Schiff questions if North Korea tried to 'flatter' Trump

House Intelligence Committee Chairman Rep. Adam SchiffAdam Bennett SchiffBarr taps attorney investigating Russia probe origins as special counsel OVERNIGHT DEFENSE: Trump pardons Flynn | Lawmakers lash out at decision | Pentagon nixes Thanksgiving dining hall meals due to COVID-19 Democratic impeachment leaders blast Trump's pardon of Flynn MORE (D-Calif.) questioned on Saturday if North Korea had tried to influence President TrumpDonald John TrumpBiden says GOP senators have called to congratulate him Biden: Trump attending inauguration is 'of consequence' to the country Biden says family will avoid business conflicts MORE by flattering him ahead of a second summit set for later this month.

"All countries do psychological profiles of other foreign leaders to determine how they can be manipulated. North Korea may have determined that if they flatter Trump, they can achieve normalization of relations and easing of sanctions without denuclearization," Schiff tweeted Saturday. "That’s dangerous."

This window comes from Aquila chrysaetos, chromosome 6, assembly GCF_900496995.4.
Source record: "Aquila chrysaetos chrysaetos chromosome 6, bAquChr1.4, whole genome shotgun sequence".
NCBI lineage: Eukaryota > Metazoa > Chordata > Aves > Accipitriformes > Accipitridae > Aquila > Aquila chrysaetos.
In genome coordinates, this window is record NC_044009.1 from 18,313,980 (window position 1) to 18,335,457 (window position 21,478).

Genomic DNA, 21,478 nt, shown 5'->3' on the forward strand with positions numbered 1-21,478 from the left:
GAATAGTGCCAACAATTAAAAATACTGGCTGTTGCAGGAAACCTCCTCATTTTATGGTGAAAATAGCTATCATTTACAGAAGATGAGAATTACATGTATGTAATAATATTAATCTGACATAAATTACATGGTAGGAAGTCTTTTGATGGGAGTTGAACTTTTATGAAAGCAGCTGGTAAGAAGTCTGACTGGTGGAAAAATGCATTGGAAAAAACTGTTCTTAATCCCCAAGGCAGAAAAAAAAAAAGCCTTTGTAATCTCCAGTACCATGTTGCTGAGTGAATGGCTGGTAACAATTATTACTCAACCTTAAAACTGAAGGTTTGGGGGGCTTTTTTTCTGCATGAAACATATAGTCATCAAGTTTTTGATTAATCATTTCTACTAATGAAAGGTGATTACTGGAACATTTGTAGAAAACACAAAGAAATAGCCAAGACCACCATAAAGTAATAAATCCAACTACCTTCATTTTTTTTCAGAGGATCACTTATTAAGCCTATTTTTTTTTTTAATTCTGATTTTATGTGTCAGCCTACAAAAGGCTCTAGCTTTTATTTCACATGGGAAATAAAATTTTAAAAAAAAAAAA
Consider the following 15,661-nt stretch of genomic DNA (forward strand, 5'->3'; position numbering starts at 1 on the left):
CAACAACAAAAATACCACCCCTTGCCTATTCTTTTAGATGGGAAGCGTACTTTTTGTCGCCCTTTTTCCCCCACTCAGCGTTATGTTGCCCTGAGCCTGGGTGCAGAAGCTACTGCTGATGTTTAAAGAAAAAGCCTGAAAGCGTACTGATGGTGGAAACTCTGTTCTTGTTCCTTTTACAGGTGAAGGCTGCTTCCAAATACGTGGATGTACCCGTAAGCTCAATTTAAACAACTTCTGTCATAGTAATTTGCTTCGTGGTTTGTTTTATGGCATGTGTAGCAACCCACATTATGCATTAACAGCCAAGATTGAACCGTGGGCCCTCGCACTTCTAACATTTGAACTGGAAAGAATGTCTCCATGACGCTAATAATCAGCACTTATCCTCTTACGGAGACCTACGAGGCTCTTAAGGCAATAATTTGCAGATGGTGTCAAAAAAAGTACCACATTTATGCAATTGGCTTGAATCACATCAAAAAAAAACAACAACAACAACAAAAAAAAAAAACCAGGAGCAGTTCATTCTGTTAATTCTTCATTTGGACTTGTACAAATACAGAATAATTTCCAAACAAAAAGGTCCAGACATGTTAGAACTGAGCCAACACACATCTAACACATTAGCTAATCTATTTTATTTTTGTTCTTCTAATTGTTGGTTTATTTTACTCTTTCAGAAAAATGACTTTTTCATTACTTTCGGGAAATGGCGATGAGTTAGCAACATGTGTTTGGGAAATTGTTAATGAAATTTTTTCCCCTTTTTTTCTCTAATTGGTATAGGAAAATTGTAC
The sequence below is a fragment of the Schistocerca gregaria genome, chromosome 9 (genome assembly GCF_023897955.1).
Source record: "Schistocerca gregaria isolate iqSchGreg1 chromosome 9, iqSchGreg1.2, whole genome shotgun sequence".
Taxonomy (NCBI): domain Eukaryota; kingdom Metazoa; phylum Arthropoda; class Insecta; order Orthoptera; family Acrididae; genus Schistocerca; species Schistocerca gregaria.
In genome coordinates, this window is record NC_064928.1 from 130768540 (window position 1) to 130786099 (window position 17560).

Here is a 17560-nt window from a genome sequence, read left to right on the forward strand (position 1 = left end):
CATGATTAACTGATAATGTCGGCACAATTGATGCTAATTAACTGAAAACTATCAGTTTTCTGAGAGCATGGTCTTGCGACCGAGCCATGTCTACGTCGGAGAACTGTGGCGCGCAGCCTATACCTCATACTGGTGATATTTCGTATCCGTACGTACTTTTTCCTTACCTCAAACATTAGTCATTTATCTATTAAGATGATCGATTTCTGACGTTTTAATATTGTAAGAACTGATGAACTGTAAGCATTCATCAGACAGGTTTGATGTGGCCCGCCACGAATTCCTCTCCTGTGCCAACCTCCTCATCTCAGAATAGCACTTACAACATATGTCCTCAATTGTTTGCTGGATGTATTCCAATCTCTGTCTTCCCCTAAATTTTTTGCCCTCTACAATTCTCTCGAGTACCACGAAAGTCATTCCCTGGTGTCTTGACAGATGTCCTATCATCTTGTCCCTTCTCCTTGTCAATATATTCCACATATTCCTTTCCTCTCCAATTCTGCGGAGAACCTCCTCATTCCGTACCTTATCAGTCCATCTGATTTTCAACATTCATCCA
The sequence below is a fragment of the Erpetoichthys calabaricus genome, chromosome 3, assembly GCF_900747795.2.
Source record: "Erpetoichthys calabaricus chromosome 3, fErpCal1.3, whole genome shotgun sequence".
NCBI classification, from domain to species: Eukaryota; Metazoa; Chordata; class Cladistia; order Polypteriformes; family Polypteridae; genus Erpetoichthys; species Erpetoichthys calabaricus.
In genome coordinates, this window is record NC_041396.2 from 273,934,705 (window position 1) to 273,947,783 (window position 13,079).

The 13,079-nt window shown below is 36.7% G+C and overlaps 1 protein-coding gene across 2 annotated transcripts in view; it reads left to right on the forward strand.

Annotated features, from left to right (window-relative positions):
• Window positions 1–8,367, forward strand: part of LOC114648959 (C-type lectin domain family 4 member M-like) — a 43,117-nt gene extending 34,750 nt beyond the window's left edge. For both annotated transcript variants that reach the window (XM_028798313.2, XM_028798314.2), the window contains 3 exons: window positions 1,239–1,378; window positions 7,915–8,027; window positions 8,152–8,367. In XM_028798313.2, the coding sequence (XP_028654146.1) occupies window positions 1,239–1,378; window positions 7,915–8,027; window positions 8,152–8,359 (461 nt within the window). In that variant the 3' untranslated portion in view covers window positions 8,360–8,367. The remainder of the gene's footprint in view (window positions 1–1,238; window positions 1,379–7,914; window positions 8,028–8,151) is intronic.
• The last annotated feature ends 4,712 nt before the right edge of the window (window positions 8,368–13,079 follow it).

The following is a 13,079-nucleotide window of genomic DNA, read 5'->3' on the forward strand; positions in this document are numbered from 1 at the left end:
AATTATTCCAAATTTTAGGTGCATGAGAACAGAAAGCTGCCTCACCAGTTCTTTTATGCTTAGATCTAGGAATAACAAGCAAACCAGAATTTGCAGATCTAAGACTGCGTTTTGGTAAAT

Schiff was responding to a tweet from Trump late Friday in which the president said North Korea could see immense economic benefits under North Korean leader Kim Jong Un if a denuclearization agreement is reached between Washington and Pyongyang.


“North Korea, under the leadership of Kim Jong Un, will become a great Economic Powerhouse. He may surprise some but he won’t surprise me, because I have gotten to know him & fully understand how capable he is. North Korea will become a different kind of Rocket - an Economic one!” Trump tweeted Friday evening. 

Trump has previously emphasized possible economic benefits that could North Korea could see if the two countries reach an agreement on denuclearization. Such a deal would likely include lifting stringent U.S. sanctions on the country.

Trump and Kim are set to meet in Hanoi at the end of the month to continue negotiating denuclearization of the Korean peninsula. The two leaders first met in June 2018 at a summit in Singapore that Trump later declared a success.


Kim has not taken any verifiable steps toward reducing or dismantling North Korea's nuclear arsenal. U.S. intelligence officials, including Director of National Intelligence Dan CoatsDaniel (Dan) Ray CoatsNew federal cybersecurity lead says 'rumor control' site will remain up through January Biden soars as leader of the free world Lobbying world MORE and CIA Director Gina Haspel testified in a congressional hearing last week that North Korea is unlikely to completely forfeit its nuclear weapons.